Top Story: March 29, 2011

Artificial Leaf


Leaves are amazing at making clean energy. Through photosynthesis, they take energy from sunlight and water and convert it into chemical energy, or fuel for the plant. Researchers have been trying for years to make an artificial leaf—a material that will easily convert sunlight and water into energy that humans can use. As of today, they are a step closer.

Presenting at the National Meeting of the American Chemical Society, MIT’s Daniel Nocera, PhD, announced the first practical artificial leaf.

“A practical artificial leaf has been one of the Holy Grails of science for decades,” said Dr. Nocera, who led the research team. “We believe we have done it. The artificial leaf shows particular promise as an inexpensive source of electricity for homes of the poor in developing countries. Our goal is to make each home its own power station,” he said. “One can envision villages in India and Africa not long from now purchasing an affordable basic power system based on this technology.”

About the shape of a poker card but thinner, the device is fashioned from silicon, electronics and catalysts, substances that accelerate chemical reactions that otherwise would not occur, or would run slowly. Placed in a single gallon of water in bright sunlight, the device could produce enough electricity to supply a house in a developing country with electricity for a day. It does so by splitting water into its two components, hydrogen and oxygen. These two gases would then be stored in an electricity-producing fuel cell located either on top of the house or beside it.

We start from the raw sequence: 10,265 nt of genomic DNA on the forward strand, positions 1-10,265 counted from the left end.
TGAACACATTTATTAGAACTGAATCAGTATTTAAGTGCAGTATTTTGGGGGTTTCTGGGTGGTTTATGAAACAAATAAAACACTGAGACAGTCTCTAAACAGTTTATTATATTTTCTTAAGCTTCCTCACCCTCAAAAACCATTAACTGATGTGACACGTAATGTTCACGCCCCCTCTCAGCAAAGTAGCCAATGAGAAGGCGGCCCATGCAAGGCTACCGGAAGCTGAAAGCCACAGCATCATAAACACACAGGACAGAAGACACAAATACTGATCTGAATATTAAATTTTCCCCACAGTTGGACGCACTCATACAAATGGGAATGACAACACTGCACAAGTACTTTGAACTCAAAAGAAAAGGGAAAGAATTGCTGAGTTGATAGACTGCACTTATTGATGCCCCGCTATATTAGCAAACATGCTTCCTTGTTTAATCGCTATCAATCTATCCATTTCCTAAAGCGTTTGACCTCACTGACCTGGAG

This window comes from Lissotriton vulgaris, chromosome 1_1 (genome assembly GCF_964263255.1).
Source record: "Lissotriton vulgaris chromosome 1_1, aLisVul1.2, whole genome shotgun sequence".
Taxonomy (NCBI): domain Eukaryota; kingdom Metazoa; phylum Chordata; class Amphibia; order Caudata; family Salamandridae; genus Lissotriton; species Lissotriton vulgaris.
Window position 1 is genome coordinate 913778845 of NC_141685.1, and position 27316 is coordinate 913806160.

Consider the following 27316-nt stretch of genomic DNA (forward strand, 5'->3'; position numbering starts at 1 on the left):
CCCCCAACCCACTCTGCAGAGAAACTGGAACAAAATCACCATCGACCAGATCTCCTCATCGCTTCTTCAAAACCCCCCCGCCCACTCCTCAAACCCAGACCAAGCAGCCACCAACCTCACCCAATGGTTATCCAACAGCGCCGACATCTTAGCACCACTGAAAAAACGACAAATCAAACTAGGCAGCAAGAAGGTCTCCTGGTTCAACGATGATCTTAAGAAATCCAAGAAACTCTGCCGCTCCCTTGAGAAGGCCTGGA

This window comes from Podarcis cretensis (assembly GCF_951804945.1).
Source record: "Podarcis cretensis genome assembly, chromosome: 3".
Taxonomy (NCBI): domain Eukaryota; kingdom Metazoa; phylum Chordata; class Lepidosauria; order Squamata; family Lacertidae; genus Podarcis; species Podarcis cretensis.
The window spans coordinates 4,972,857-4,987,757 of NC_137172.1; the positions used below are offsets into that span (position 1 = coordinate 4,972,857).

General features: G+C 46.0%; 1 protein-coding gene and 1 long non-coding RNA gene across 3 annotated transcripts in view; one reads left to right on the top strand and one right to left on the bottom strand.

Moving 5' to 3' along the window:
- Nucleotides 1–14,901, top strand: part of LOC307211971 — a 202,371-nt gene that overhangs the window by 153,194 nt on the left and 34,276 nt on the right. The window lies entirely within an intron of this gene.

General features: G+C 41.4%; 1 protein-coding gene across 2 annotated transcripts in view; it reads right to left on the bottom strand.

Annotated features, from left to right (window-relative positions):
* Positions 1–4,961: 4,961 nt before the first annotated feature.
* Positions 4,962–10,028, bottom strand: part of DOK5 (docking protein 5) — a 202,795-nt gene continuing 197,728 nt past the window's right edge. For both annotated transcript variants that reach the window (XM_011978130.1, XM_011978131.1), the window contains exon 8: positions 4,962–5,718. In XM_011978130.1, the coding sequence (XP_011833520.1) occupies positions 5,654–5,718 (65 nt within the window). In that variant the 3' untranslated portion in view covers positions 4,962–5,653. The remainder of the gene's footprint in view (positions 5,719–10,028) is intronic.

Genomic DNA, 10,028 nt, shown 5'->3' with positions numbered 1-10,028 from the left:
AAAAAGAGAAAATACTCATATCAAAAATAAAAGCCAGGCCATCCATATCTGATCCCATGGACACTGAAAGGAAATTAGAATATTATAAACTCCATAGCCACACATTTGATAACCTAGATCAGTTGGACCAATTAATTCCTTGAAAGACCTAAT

Right now, the artificial leaf is about 10 times more efficient at carrying out photosynthesis than a natural leaf. However, Nocera is optimistic that he can boost the efficiency of the artificial leaf much higher in the future.

And that’s not all. Science Now reports:

The new catalyst also appears highly stable. Nocera says his team has been operating the device for a week, using water from the nearby Charles River in Cambridge, without any drop in efficiency. The next step is to find out whether the device works equally well in seawater. If so, it could dramatically lower the cost of producing hydrogen fuel.

Use in the real world is not so far in the future, according to Discover’s 80beats blog:

Tata Group, an Indian conglomerate, plans on creating a power plant based on this research within the next year and a half.

“Nature is powered by photosynthesis, and I think that the future world will be powered by photosynthesis as well in the form of this artificial leaf,” said Nocera.

Deal me in!

Image courtesy of Wikimedia


  • silk bamboo trees

    Dr. Nocera and team had a great research .This is the best platform that provide , announced the first practical artificial leaf. to place our views about certain issues. This is also topic of special importance that you have discussed here.

  • artificial plants

    practical synthetic leaf has been one of the Holy Grails of science
    for decades,” asserted Doctor . Nocera, who led the study
    team.”We believe we have done it. The synthetic leaf shows
    particular guarantee as a cheap source of power for houses of the
    poor in developing nations. 

  • Artificial Plants

    Nice post. Here i got a scientific piece of knowledge about real & artificial plants. I never know about this before. Thanks through your post i came to know the photosynthesis process.

  • silk flower arrangements

    Artificial Plants are simply replicas of the real plants. Where these used to be referred to as fake plants, our modern technology has brought the quality of these plants to a point where one has to actually touch the plant in many cases to see if it truly is real or not.

Previous Top Stories


About Science Today

Science Today is the California Academy of Sciences’ channel for current stories on cutting-edge technologies, life, Earth, space and sustainability. Content is produced in-house and is distributed throughout the museum, on the internet and through various partners. Please share your comments on what you find important in the changing world of science.